Letters to the Editor: Feb. 15, 2017

We must buy Amer­ic­an

I am an 86-year-old wid­ow.

My hus­band was a cloth­ing cut­ter for men’s cloth­ing and made a good salary, which we lived on. These days, we need either a mil­it­ary man or a busi­ness ty­coon to run this coun­try, not the leeches we now have in Wash­ing­ton, D.C.

Bring back food grown in this coun­try, man­u­fac­ture all things – clothes, fur­niture, cars, re­fri­ger­at­ors – even if we have to pay a little more be­cause it’s made in the USA.

All my fur­niture is made in Pennsylvania or South Car­o­lina, 55 years old and still good as new.

Philom­ena Am­ati

Up­per Holmes­burg

Show re­spect for Trump

Phil­adelphia is a dis­grace and should be ashamed.

Wheth­er one is Re­pub­lic­an or Demo­crat is not the point. Our gov­ernor or may­or should have greeted the pres­id­ent at the air­port.

This is dis­respect­ful to the of­fice. With our may­or caus­ing the city to lose fed­er­al fund­ing, the bur­den will now be placed on the tax­pay­ers.

The work­ing class will be forced to leave the city in dire straits. The re­main­ing cit­izens can thank their politi­cians.

Joseph W. Casee Sr.

Fox Chase

Dems like to over­reach

In re­sponse to Al Tauben­ber­ger’s op-ed, “Soda tax hav­ing neg­at­ive im­pact on small busi­nesses,” pub­lished on Feb. 8:

I would like to start off by giv­ing Re­pub­lic­an City Coun­cil­man at large Al Tauben­ber­ger cred­it for tak­ing a stance against this aw­ful tax. But I do have one cor­rec­tion for Coun­cil­man Tauben­ber­ger. This tax is a gro­cery tax — not just a soda tax. The over­all hurt of this tax goes bey­ond be­lief. 

Coun­cil­man Tauben­ber­ger speaks of the city’s re­spons­ib­il­ity to broaden the tax base of Phil­adelphia. As a tax­pay­er and a Re­pub­lic­an con­ser­vat­ive, I be­lieve there is nev­er a con­ver­sa­tion on pro­grams that might not be needed in the city of Phil­adelphia.

Also in this ed­it­or­i­al, the coun­cil­man speaks of the city go­ing too far. I would like to tell the coun­cil­man that’s called gov­ern­ment over­reach. It’s not only in the city we live in, it’s in the state we live in and the coun­try we live in. A cer­tain polit­ic­al group likes to tell us how to live our lives. 

Dav­id Lee


We need to show more love for ‘The Don­ald’

How quickly the Amer­ic­an people have for­got­ten Don­ald Trump. There once was a time when all walks of life, from all parts of the world, would con­verge, mingle and meet at Don­ald’s house, and with great pleas­ure.

When I say house, I mean his great casi­nos in At­lantic City, bet­ter known as the Trump Plaza and the Taj Ma­hal. And all were wel­comed with open arms be­cause he built these palaces of grandeur to en­ter­tain the masses of the world and noth­ing was left too short of ex­tra­vag­ance to please.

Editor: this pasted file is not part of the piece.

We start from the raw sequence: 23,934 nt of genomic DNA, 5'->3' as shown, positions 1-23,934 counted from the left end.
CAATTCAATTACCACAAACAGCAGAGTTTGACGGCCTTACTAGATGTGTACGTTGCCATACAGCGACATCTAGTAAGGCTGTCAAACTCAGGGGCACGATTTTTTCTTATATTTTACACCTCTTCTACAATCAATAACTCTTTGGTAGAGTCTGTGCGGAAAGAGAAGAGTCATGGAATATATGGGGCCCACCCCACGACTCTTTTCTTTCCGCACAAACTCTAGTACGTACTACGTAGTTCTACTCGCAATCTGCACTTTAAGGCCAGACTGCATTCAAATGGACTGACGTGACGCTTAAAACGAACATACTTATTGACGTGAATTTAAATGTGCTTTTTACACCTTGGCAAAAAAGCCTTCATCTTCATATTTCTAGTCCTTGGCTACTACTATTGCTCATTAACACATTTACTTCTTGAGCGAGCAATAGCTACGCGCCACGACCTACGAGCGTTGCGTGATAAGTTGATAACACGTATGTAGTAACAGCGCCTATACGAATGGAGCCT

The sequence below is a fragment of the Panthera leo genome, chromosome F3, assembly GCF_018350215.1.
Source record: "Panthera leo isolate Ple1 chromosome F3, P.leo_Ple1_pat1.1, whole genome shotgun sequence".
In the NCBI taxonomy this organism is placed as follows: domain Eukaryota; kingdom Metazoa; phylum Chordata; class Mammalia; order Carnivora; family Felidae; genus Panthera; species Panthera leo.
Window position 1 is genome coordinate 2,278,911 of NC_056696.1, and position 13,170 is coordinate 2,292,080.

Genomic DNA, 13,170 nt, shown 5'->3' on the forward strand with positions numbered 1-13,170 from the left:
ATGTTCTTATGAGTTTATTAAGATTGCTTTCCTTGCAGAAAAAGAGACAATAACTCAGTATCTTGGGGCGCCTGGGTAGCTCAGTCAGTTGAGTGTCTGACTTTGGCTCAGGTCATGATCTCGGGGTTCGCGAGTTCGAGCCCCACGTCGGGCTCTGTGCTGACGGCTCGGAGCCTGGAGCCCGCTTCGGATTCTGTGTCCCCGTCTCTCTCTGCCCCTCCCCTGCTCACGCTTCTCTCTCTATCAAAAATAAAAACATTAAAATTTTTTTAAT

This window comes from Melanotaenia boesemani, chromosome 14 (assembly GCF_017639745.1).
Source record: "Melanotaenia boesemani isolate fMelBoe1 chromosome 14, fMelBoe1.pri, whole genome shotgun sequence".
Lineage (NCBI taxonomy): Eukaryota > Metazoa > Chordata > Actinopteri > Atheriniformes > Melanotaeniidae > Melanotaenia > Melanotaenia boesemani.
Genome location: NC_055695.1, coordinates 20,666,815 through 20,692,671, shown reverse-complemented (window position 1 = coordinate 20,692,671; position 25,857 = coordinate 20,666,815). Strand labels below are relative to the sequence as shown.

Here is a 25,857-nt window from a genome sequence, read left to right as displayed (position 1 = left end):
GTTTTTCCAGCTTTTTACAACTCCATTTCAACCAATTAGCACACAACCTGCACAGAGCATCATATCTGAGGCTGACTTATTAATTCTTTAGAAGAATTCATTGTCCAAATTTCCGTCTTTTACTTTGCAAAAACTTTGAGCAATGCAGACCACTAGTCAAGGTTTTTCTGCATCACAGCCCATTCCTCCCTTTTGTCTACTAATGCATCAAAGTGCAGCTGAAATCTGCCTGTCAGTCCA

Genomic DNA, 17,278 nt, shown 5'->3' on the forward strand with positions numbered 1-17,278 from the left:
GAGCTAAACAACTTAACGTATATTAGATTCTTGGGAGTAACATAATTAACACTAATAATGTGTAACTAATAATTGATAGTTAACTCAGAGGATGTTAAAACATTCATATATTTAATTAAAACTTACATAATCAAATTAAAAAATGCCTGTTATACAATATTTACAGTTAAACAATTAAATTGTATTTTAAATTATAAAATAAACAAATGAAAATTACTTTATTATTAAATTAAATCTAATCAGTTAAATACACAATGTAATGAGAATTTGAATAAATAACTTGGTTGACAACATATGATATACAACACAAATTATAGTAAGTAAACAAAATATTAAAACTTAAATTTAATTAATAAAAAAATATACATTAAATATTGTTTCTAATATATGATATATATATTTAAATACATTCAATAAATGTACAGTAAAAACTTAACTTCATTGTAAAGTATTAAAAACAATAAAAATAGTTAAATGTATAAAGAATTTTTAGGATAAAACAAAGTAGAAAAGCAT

Trump offered his best be­cause he wanted to give the best. By giv­ing his best, people ap­pre­ci­ated his hos­pit­al­ity, or they wouldn’t keep com­ing back to his house. For those pros­per­ous times in At­lantic City, people wanted to feel im­port­ant and good. He re­spec­ted his people from all walks of life in­to his house.

But what has happened to change all that now? The once-proud people of Amer­ica have turned against a man who was deemed as “The Man with the Hair.” A man who wel­comed the world to his house, but now is be­ing scalped by the un­ap­pre­ci­at­ive masses who once loved “The Don­ald.”

All Trump is try­ing to do is make things bet­ter for the people. Bet­ter in the sense of provid­ing a se­cure and safe Amer­ica for all cit­izens who are di­li­gent to our way of life and ci­vil­ity.

Like the plaque on Harry Tru­man’s desk in the White House read, “The buck stops here,” for Trump, a sim­il­ar in­scrip­tion would read, “Evil stops here.” It’s not about race or creed but about safe­guard­ing against po­ten­tial un­desir­ables who aim to do harm be­fore they cross the threshold. Is there something wrong with that idea? We do it at sport­ing events and be­fore en­ter­ing gov­ern­ment build­ings.

So let’s re­col­lect those good times we spent at his house when we all felt safe and now wel­come Trump to his new house, the White House. Let’s show the good sports­man­ship like the de­cent Amer­ic­ans we once were and cut out the hos­til­ity, chaos, may­hem and hate. Let’s work on keep­ing our house, our coun­try and our cit­izens, safe and united to­geth­er once again.

Al Ulus


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